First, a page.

If you’re anything like me, you’ll have looked at this pub frontage many a time from the top deck of a night bus out of Liverpool Street and thought: why has a pub between the City and Shoreditch been boarded up for 12 years? Chances are you’re nothing like me and have never done that, but you should be pleased it’s open again anyway. It’s an old, old pub – the ‘shuttle’ in the name refers to part of the weaving apparatus used by local Huguenots. The pub used to be in such a sorry state that it looked as if it had been shut for a century. That shows you what Shoreditch High Street and the steady trundle of diesel-engined buses does for the complexion.
The craftsmen who refitted the Crown & Shuttle in 1885 would wonder why their no-doubt scrupulously applied plasterwork has been cleared out leaving only the scrupulously erected Victorian brickwork on show, but that’s the fashion these days, and I doubt the 1990s were kind to the pub’s inside anyway. The ’90s weren’t kind to anyone’s insides for that matter.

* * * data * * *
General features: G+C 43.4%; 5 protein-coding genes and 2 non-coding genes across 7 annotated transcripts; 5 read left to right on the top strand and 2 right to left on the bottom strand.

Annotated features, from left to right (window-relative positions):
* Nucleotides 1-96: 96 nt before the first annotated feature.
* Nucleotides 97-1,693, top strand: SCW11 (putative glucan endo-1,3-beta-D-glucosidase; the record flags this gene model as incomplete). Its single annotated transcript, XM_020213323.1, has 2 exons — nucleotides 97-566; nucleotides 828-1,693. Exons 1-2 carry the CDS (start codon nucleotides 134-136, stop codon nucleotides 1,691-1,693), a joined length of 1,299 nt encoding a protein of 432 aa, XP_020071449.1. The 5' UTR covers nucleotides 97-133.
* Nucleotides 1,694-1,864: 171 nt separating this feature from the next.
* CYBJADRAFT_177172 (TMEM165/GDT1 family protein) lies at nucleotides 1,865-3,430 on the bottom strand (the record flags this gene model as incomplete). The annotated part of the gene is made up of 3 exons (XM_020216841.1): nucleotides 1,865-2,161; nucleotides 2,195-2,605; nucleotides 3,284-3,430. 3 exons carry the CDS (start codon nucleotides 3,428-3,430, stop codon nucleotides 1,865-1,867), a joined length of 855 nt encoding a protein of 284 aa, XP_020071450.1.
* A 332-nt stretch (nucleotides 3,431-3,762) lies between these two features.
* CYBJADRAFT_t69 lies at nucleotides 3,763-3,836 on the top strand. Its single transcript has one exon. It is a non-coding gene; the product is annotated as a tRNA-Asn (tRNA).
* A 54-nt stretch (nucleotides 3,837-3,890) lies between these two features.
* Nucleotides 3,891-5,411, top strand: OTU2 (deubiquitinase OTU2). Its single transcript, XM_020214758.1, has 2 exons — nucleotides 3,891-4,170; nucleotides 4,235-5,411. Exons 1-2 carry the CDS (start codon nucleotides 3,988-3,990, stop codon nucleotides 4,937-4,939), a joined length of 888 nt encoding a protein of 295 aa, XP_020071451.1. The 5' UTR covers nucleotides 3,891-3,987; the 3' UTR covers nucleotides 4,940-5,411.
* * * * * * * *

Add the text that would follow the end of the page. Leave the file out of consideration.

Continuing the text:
There’s a big shiny tank beside the bar dispensing Meantime’s ‘brewery fresh’ London lager, which is unpasteurised, unfiltered, delivered by petrol-style tankers and matured on the premises. How does this revolutionary drink taste? I can’t tell you: it had run out (Guy can though). Luckily there are plenty more to choose from, on tap and in bottle. With a beer offer as extensive as the Crown’s, it’s essential the staff are clued-up enough to help you through it. On my visit, unfortunately, they weren’t.
C & S website describes the staff as a ‘bunch of good-looking riff-raff’. I can confirm that they were good looking, although on their social standing I can’t comment. The pub’s new, so I’m sure by the time it settles into a groove they’ll all be regular beer buffs.
The rest of the pub more than makes up for it. The lack of a kitchen has been solved with ingenuity – in the spacious and rather cool garden stands a mobile catering unit, or ‘food truck’ as it’s now cool to call them. Chefs send out interesting, often ale-fuelled dishes such as crispy duck pitta with raspberry beer and beetroot, or smaller things such as chicken wings with mango salad, or the much more Victorian-sounding pickled cockles.